Now, let's consider spacetime fabric as a thin rubber sheet. If you mark any two points on this sheet and stretch or compress it along the axis joining those two points, the relative positions of these points with respect to their neighboring points do not change, but the distance between them changes. LIGO (Laser Interferometer Gravitational-Wave Observatory) is a large-scale physics experiment designed to detect this compression/expansion. Two facts need to be remembered to easily understand the experiment. First, the speed of light (c) is constant and the speed of an object is the distance moved divided by the time taken to travel that far. Second, gravitational waves cause opposite effects (compression and expansion) in directions perpendicular to each other. At LIGO, an experiment is set up where two perpendicular long tunnels are constructed with apparatus to emit and detect laser beams. The beam from a laser is split into these two tunnels. After going through the tunnel and back again a few times the beams are brought back together. The lengths of the tunnels are set up in such a way that, in the absence of gravity waves, interference between the two combined beams causes them to cancel one another out. When the gravitational wave passes through earth, the lengths of the tunnels are expected to change due to the expansion/compression effect. The incomplete interference means that the lights will not cancel each other out. This observation can be concluded as "detection of the gravitational wave passing through".

Explanation of observed events

Event Explanation
Black hole merger in Carina (30 M, 30 M)

Possibly legitimate result from the gravitational wave detector. M means 1 Solar Mass (1.98892×1030 kg). So the statement means that two black holes, each one 30 times more massive than our Sun were observed merging in Carina.

Zorlax the Mighty would like to connect on Linkedin

A typical LinkedIn request. As this may be a message encoded in gravitational waves, it either means that LinkedIn has now grown outside the Earth, or the Zorlax person would like to contact Earth.

Black hole merger in Orion (20 M, 50 M)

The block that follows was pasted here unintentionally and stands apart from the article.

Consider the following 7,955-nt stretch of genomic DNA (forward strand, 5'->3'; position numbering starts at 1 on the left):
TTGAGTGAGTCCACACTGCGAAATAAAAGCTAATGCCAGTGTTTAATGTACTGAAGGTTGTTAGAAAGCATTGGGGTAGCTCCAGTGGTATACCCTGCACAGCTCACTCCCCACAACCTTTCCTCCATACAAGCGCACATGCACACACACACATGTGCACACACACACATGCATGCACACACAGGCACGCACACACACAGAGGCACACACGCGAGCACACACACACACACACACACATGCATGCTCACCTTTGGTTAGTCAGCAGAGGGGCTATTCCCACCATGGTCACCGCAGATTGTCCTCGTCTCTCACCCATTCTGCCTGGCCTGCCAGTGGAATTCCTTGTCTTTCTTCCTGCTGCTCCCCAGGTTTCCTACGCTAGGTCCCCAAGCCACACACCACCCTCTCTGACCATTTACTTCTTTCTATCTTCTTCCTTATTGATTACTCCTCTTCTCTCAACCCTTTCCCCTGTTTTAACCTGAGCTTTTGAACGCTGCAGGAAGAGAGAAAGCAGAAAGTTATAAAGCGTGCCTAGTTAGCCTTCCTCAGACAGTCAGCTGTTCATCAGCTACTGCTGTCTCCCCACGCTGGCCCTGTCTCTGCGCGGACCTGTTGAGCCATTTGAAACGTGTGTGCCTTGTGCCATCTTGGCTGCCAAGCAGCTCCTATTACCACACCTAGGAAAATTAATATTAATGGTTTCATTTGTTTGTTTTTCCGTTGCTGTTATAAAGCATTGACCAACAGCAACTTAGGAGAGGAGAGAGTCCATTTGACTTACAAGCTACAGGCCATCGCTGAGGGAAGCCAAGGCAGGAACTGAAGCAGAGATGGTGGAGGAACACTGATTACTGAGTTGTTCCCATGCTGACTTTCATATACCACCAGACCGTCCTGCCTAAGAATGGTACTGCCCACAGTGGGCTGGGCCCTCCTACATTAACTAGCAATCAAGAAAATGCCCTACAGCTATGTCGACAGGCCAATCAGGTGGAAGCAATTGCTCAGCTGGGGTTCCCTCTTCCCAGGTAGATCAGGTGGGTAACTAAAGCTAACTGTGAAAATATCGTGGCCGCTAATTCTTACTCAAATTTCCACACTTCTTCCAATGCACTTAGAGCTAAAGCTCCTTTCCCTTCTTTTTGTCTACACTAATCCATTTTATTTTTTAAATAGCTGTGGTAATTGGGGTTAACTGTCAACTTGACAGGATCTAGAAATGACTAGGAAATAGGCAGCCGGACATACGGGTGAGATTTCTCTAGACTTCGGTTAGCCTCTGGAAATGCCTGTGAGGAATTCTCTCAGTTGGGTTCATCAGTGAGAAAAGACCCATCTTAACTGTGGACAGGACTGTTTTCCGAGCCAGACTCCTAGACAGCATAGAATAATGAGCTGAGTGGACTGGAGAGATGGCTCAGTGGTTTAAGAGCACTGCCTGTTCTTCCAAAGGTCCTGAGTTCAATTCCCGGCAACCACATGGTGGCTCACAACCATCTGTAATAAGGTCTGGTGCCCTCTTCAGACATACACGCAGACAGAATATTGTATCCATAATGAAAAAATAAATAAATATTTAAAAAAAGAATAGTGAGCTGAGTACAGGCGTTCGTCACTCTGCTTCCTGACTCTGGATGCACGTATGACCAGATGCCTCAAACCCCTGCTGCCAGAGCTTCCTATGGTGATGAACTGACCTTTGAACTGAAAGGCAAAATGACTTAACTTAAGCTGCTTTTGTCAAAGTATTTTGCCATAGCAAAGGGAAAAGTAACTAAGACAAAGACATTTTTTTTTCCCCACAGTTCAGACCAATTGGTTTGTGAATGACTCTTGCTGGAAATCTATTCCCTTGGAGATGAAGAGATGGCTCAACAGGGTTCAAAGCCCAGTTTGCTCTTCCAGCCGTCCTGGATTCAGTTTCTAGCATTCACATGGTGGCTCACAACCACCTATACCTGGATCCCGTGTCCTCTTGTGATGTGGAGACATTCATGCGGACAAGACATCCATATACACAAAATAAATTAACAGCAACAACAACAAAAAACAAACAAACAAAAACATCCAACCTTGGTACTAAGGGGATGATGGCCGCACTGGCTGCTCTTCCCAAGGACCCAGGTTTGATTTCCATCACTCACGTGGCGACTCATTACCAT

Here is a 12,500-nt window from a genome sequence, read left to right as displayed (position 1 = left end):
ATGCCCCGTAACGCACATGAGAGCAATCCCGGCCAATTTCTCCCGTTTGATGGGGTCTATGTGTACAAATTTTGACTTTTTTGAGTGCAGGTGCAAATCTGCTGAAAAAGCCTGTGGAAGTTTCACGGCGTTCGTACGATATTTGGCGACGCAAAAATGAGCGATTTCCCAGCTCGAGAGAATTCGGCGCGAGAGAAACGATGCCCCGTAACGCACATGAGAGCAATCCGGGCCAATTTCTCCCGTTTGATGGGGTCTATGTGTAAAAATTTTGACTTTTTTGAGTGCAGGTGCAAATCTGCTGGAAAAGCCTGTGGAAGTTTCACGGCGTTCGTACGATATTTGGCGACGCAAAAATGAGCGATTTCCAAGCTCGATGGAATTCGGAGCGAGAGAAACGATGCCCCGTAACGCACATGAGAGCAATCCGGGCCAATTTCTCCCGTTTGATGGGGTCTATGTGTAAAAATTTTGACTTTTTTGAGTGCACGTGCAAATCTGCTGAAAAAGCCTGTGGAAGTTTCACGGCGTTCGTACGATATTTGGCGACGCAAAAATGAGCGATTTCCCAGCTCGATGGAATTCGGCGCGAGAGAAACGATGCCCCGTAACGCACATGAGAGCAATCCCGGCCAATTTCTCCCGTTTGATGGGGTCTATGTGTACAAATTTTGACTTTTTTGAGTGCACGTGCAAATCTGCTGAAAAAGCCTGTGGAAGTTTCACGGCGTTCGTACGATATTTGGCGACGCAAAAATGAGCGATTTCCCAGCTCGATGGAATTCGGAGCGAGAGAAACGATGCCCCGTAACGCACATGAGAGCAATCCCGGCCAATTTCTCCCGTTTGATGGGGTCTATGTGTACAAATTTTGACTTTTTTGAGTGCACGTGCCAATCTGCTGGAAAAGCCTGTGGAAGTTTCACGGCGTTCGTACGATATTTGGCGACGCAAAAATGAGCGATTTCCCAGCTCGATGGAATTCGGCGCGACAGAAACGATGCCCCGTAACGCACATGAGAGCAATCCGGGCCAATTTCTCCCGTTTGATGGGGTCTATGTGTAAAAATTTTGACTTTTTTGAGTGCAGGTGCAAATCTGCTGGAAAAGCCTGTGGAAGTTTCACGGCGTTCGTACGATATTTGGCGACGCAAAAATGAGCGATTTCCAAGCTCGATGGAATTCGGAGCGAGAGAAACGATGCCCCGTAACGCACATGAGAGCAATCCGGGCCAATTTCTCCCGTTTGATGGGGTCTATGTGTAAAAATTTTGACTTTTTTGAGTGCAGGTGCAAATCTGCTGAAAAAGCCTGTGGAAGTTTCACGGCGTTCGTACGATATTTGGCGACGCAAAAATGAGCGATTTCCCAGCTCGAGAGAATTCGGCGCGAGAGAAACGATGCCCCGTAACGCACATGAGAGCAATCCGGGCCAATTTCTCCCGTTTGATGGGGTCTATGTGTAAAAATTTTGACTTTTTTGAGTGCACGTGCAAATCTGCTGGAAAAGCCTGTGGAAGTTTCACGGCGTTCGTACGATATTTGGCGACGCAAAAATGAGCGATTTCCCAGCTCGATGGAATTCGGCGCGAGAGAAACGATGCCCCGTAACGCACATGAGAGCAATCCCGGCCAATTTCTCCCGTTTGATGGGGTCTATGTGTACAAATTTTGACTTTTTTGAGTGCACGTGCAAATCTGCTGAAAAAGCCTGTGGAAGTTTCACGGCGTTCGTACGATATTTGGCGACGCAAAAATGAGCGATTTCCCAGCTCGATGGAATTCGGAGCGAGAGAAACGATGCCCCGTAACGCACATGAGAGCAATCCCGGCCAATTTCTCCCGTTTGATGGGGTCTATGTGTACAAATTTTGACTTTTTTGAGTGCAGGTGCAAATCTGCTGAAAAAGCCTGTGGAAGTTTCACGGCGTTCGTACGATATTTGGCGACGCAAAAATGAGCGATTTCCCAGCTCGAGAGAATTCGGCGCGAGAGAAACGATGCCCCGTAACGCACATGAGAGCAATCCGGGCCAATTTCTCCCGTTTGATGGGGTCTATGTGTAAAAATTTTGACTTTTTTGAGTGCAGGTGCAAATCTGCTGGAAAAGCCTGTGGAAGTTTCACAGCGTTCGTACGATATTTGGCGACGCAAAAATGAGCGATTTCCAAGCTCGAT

Again, a possibly legitimate observation from the gravitational wave detector. It detected a black hole merger of two bodies in Orion. One of them is 20 times more massive than Sun, the other is 50 times more massive than the Sun.

Mortgage offer from Triangulum Galaxy

Triangulum Galaxy, also known as Pinwheel Galaxy, is a spiral galaxy approximately 3 million light-years from Earth. It is not clear if the offer is for a house on Earth or if the advertisers want us to buy a house in the Triangulum Galaxy. Either way, unless we develop Wormhole or Faster-than-light travel technologies, we may not be able to take up the offer, even if it is legitimate.

Zorlax the Mighty would like to connect on Linkedin

Same person who sent us LinkedIn invite moments ago. This repeated request may imply that Zorlax is desperate, or may be a jab at LinkedIn's persistence in spamming users with unaccepted connections to view and/or accept them. According to the title text, this was the most energetic physical event ever observed; it may be that Zorlax is demonstrating their capabilities in the hopes that the request would be accepted.

Meet lonely singles in the local group tonight!

The space advertisers are using space-GeoIP technology on a galactic scale to send spam. A Local Group is the technical term for the group of nearby galaxies that also includes the Milky Way, our own galaxy. There are more than 54 galaxies and few other celestial objects in our local group. This Local Group along with several others form the Virgo Supercluster. It would seem that the advertiser is targeting ads to everyone in the Virgo Supercluster. However, finding "lonely singles" in the 54 galaxies within our local group might be easier said than done for humans here on Earth. This kind of spam was previously featured in 713: GeoIP.


This comic was published on a Thursday, not following the normal publish schedule, to coincide with the announcement of the discovery of a clear gravitational wave signal on February 11, 2016. Gravitational waves were detected when two black holes collided. The altered schedule could be viewed as a meta-reference to the warping of spacetime.


[Cueball, with arms up, is standing behind Megan who has her hands at her mouth, and who in turn is standing behind Ponytail, who is sitting in front of a large computer console with a screen, a keyboard, and several items on the side (presumably lights and labels). Three wires lead away from the console out of the image to the right.]
Megan: The gravitational wave detector works! For the first time, we can listen in on the signals carried by ripples in the fabric of space itself!
[Larger panel with the same setting in the middle, but both Cueball and Megan have taken their arms down. More of the wires from the console can be seen to the right. The computer lists six events:]
Computer: Event: Black hole merger in Carina (30 M, 30 M)
Computer: Event: Zorlax the Mighty would like to connect on Linkedin
Computer: Event: Black hole merger in Orion (20 M, 50 M)
Computer: Event: Mortgage offer from Triangulum Galaxy
Computer: Event: Zorlax the Mighty would like to connect on Linkedin
Computer: Event: Meet lonely singles in the local group tonight!